Not just a great valley, but a shrine to human foresight, the strength of granite, the power of glaciers, the persistence of life, and the tranquility of the High Sierra. First protected in 1864, Yosemite National Park is best known for its waterfalls, but within its nearly 1,200 square miles, you can find deep valleys, grand meadows, ancient giant sequoias, a vast wilderness area, and much more.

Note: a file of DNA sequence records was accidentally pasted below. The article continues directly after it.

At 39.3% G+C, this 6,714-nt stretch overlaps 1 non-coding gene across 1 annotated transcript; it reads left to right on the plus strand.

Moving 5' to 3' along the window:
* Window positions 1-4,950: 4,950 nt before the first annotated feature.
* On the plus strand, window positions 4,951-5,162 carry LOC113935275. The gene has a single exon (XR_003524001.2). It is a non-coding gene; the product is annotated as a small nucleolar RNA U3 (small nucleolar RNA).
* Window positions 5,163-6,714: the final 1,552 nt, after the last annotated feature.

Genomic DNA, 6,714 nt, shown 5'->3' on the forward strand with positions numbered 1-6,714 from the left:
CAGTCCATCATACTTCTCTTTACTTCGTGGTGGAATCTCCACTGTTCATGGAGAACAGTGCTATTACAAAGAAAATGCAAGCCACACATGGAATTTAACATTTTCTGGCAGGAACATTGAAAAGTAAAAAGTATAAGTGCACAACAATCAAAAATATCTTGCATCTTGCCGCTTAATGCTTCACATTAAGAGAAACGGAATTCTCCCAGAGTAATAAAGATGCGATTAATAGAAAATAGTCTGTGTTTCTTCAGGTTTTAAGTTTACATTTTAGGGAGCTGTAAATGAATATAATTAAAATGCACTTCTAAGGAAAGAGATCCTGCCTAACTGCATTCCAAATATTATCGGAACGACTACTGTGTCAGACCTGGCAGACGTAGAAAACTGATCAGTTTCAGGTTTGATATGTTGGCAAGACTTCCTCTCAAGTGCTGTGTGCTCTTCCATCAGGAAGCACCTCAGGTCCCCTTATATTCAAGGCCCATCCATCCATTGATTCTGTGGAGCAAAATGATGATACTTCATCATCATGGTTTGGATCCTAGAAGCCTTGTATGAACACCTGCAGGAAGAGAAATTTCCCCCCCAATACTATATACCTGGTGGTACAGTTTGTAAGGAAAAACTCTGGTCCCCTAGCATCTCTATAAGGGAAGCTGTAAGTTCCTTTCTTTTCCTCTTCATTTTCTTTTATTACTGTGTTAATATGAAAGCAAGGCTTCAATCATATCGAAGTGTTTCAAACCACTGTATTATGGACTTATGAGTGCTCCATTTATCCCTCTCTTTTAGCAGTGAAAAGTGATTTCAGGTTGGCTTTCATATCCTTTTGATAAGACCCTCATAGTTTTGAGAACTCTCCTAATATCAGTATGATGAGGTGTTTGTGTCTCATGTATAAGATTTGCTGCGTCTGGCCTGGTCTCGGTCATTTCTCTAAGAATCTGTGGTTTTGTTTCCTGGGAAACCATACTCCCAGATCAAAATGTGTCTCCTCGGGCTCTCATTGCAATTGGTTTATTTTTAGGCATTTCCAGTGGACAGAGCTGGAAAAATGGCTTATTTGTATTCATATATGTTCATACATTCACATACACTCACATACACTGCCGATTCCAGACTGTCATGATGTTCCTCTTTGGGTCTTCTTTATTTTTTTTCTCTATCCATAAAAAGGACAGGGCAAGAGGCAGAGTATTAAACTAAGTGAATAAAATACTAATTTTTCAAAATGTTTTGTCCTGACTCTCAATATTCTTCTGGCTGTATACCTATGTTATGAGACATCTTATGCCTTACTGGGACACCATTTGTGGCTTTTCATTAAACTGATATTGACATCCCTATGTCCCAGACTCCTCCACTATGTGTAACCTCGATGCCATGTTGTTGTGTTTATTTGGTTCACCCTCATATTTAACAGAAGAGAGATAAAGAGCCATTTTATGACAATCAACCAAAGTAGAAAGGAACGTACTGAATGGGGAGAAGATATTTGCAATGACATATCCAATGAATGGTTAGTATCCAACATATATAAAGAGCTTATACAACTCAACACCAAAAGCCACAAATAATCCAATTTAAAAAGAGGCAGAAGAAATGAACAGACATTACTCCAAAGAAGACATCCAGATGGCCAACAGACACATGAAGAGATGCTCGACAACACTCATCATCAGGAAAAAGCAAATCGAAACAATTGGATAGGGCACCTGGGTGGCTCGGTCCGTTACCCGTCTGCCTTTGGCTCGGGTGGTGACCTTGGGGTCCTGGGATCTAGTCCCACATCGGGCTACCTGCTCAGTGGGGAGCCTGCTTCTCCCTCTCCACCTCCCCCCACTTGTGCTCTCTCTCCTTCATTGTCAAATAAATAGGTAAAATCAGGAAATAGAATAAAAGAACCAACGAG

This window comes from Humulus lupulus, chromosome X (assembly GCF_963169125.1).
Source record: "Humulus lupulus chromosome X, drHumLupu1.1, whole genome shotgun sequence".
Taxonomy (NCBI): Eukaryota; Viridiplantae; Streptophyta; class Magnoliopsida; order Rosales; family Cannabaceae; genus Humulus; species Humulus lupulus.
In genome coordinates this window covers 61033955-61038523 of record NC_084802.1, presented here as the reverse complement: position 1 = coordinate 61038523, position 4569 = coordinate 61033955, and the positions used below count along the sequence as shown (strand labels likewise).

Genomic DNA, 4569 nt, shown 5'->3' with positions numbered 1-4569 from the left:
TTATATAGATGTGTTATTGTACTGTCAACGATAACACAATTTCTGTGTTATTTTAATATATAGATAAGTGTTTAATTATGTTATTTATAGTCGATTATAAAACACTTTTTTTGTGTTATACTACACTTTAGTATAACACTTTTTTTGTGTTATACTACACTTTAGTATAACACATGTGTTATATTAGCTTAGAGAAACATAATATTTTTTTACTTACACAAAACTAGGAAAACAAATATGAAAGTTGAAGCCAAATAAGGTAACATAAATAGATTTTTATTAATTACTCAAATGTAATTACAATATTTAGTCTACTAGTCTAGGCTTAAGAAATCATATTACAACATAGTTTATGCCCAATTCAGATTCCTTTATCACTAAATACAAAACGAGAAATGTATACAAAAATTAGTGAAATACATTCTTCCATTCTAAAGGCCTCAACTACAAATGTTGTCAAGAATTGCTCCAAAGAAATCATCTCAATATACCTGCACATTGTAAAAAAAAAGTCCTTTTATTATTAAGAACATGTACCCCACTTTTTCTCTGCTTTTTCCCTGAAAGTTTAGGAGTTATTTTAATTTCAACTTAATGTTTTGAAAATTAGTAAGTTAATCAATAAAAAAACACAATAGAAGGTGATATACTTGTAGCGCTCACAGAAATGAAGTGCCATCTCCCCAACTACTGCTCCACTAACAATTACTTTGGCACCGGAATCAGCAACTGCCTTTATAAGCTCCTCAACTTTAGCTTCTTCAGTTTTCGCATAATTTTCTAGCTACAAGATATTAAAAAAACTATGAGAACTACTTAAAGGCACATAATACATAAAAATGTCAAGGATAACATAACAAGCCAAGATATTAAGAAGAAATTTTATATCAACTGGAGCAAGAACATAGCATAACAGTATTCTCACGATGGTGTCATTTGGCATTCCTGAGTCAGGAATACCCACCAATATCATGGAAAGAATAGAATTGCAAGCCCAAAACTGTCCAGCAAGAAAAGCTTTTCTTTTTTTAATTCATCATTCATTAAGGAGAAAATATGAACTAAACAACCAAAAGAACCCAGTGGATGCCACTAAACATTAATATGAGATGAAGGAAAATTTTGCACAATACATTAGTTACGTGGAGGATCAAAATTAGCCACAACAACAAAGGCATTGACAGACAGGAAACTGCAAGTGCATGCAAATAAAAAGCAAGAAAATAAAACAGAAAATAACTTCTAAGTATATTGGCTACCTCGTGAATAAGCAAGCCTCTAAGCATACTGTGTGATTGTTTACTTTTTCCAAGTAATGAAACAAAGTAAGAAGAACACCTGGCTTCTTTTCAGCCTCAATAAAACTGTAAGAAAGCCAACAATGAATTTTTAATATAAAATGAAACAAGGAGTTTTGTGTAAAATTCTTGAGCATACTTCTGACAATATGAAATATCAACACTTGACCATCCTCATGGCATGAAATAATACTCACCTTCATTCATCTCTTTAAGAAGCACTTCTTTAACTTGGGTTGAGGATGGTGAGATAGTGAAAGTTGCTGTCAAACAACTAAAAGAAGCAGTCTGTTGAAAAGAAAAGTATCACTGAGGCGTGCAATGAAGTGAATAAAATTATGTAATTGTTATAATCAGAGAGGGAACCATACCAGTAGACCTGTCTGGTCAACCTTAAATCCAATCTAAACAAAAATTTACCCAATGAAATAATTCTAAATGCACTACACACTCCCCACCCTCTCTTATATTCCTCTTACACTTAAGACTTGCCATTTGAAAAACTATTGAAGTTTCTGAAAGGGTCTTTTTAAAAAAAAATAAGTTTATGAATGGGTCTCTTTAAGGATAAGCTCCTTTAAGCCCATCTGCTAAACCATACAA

Yosemite Valley is world-famous for its impressive waterfalls, cliffs, and unusual rock formations. It is open year round and can be reached via Highway 41 from Fresno, Highway 140 from Merced, Highway 120 West from Manteca, and via the Tioga Road (Highway 120 East) from Lee Vining in summer. The Valley is known for massive cliff faces like El Capitan and Half Dome, its plunging waterfalls including the tallest in North America, and its attractive meadows. While Yosemite Falls will be dry until rain and snow recharge it, a moderate hike will take you to Vernal and Nevada Falls. Yosemite’s meadows are great places to see wildlife and to photograph fall and winter scenery. Admire El Capitan, the massive granite monolith that stands 3,593 feet from base to summit. Whether you explore the Valley by foot or car, the scenery will leave you in awe and eager to see what’s around the next corner.